I don't have a tribe here. Nobody for me to impress or solidify my good standing with. But you certainly do, and you go to great pains to make sure you remain within its constraints. Once again, you're projecting your behavior and motivations onto me.
   721. BrianBrianson Posted: September 13, 2017 at 05:36 PM (#5531141)
Ray, please come back to planet earth. We do both of those things in spades.

If you have a family that's in a position to support you, you're probably not homeless. But it's very tough to care for the mentally ill - many families can't do it, because they don't know how (indeed, that's probably true of most families). Apart from a few fundies happy to toss their gay/atheist kids on the street, parents aren't choosing to have their kids sleep rough.

Seriously, think through the kind of craziness you're spewing before barfing it up. People choosing to spend their nights in a lice infested bunk with stabby Carl. Parents telling the kids they spent 20 years raising they should go sleep in an oil drum because they might mess up the guest room. These aren't plausible scenarios.
   722. David Nieporent (now, with children) Posted: September 13, 2017 at 05:38 PM (#5531142)
According to the most recent annual survey by the U.S. Conference of Mayors, major cities across the country report that top causes of homelessness among families were:
(1) lack of affordable housing,
(2) unemployment,
(3) poverty, and
(4) low wages, in that order.
Um, aren't those all pretty much the same thing?
   723. Bring Me the Head of Alfredo Griffin (Vlad) Posted: September 13, 2017 at 05:39 PM (#5531143)
We can encourage families to step up and care for mentally ill individuals in their family, at least those mentally ill individuals who have families.


What makes you think that random members of the general public are qualified to provide adequate care for the mentally ill?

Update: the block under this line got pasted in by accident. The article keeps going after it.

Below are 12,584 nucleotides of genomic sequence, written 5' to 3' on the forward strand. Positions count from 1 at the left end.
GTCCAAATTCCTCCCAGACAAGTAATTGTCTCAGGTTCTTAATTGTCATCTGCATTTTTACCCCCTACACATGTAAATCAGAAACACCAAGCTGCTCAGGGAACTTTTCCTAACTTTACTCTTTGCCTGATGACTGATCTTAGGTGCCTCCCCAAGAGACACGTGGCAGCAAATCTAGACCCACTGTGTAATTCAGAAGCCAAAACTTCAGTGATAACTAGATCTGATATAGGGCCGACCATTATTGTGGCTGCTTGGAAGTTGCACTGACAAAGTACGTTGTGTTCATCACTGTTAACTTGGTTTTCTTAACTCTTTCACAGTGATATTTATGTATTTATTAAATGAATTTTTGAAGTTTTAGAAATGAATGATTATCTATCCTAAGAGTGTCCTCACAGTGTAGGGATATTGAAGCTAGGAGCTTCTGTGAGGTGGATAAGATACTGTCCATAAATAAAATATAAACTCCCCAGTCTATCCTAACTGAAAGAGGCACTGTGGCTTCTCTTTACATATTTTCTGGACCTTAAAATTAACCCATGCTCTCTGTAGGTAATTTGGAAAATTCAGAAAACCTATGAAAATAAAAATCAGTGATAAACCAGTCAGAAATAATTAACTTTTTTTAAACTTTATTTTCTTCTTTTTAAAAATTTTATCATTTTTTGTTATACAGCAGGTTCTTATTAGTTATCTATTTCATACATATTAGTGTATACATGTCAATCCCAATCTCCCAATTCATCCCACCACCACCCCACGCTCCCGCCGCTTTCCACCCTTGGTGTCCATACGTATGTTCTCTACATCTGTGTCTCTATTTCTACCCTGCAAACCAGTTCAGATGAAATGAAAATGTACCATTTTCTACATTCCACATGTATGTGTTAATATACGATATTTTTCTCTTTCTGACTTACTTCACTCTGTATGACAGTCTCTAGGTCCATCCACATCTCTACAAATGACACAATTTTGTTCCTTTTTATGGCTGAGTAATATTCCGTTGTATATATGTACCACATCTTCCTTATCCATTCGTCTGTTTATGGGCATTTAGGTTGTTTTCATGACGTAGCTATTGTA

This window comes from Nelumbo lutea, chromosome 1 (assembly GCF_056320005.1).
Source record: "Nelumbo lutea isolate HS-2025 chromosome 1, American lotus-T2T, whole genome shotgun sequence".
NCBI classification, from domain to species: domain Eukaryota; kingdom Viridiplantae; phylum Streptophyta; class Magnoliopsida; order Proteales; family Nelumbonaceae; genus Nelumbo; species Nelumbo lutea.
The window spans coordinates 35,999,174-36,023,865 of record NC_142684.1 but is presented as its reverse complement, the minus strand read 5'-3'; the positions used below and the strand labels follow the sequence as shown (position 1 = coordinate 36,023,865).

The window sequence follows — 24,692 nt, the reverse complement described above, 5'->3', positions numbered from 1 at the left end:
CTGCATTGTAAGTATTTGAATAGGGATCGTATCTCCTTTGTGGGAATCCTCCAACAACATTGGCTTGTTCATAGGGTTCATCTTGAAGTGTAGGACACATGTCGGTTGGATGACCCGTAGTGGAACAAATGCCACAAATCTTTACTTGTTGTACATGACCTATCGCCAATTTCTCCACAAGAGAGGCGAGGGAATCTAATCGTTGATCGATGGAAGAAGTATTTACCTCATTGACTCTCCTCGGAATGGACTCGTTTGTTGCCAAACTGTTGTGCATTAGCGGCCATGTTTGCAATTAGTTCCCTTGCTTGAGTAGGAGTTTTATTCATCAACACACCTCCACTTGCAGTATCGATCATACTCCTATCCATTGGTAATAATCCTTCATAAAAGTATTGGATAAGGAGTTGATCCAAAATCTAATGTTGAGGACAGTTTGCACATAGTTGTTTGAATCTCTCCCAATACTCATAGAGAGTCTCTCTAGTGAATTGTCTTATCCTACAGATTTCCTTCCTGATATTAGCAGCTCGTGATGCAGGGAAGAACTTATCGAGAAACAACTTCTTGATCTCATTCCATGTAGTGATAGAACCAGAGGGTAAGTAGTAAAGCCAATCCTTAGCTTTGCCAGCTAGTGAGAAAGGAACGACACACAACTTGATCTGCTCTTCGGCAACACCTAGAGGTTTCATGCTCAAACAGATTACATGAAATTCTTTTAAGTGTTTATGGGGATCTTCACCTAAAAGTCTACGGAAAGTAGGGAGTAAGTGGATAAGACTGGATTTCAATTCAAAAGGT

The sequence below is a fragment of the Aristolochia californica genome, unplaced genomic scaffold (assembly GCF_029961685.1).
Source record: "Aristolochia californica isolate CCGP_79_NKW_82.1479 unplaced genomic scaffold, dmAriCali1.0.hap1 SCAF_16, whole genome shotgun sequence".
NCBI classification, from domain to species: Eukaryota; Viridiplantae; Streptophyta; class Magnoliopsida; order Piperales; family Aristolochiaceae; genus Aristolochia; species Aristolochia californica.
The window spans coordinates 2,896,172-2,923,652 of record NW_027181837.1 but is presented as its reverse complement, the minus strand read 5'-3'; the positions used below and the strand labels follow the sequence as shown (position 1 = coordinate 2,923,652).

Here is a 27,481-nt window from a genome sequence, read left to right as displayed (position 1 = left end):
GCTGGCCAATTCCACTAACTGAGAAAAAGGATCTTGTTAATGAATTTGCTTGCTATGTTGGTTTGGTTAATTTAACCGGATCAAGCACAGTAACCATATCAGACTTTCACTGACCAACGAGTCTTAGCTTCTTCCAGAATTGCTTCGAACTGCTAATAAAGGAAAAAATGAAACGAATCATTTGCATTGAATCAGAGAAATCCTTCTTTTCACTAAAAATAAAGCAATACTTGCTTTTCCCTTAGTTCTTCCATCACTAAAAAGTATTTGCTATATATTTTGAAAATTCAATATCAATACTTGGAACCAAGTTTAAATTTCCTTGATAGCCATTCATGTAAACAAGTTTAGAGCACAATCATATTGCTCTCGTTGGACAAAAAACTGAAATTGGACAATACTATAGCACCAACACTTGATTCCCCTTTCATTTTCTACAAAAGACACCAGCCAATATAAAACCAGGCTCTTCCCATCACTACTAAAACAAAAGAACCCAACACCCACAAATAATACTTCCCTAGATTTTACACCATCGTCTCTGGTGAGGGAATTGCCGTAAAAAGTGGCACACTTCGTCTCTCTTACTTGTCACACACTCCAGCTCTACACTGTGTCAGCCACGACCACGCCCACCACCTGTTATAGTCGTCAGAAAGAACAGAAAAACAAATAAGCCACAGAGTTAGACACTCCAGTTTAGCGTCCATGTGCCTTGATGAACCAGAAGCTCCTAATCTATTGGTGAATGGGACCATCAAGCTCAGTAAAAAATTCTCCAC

724. BrianBrianson Posted: September 13, 2017 at 05:42 PM (#5531145)
Um, aren't those all pretty much the same thing?


If it's a survey without a list of possible answers, you're going to get a lot of fairly similar answers, as people use the different words to express related ideas.

Why are people homeless? Because they can't afford a home. The number of people who can afford a home but choose not to are vanishingly small. But why can't they afford a home? You might say "the homes are too expensive" or you might say "jobs don't pay enough to allow you to afford a home" if you're not prompted. But you gotta repeat the idea 'til it gets into Ray's head.
   725. Misirlou doesn't live in the restaurant Posted: September 13, 2017 at 05:42 PM (#5531146)
Hey everybody. I just got cell service at my house. I returned from exile yesterday afternoon and have been incommunicado since. I'm fine, my house is fine, just a real mess in the yard. Lost a lot of trees and parts of trees. Don't believe reports of 90% of the homes in the keys being destroyed or significantly damaged. Maybe on some islands, but far from county wide. No internet yet, so I'm on my phone which is a pain. I'll check in as time allows. Gonna spend my time helping friends far worse off than me
   726. PreservedFish Posted: September 13, 2017 at 05:42 PM (#5531147)